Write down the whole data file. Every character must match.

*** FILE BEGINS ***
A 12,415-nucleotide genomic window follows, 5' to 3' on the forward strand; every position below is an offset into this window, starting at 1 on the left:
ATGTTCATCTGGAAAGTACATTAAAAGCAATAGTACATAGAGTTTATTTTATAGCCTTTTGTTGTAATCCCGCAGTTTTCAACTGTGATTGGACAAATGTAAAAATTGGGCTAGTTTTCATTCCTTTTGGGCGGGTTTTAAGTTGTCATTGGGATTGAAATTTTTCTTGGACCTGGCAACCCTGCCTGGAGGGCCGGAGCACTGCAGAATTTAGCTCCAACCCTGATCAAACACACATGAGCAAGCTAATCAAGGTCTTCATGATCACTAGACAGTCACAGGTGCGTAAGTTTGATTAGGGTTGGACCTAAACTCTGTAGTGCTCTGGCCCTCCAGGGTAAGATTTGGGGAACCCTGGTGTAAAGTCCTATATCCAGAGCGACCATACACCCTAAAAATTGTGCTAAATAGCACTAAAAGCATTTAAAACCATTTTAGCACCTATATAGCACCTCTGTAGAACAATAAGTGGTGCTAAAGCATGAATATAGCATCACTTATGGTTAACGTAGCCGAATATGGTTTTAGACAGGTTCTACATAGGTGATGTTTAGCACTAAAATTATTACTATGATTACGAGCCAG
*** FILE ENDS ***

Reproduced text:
A 12,415-nucleotide genomic window follows, 5' to 3' on the forward strand; every position below is an offset into this window, starting at 1 on the left:
ATGTTCATCTGGAAAGTACATTAAAAGCAATAGTACATAGAGTTTATTTTATAGCCTTTTGTTGTAATCCCGCAGTTTTCAACTGTGATTGGACAAATGTAAAAATTGGGCTAGTTTTCATTCCTTTTGGGCGGGTTTTAAGTTGTCATTGGGATTGAAATTTTTCTTGGACCTGGCAACCCTGCCTGGAGGGCCGGAGCACTGCAGAATTTAGCTCCAACCCTGATCAAACACACATGAGCAAGCTAATCAAGGTCTTCATGATCACTAGACAGTCACAGGTGCGTAAGTTTGATTAGGGTTGGACCTAAACTCTGTAGTGCTCTGGCCCTCCAGGGTAAGATTTGGGGAACCCTGGTGTAAAGTCCTATATCCAGAGCGACCATACACCCTAAAAATTGTGCTAAATAGCACTAAAAGCATTTAAAACCATTTTAGCACCTATATAGCACCTCTGTAGAACAATAAGTGGTGCTAAAGCATGAATATAGCATCACTTATGGTTAACGTAGCCGAATATGGTTTTAGACAGGTTCTACATAGGTGATGTTTAGCACTAAAATTATTACTATGATTACGAGCCAG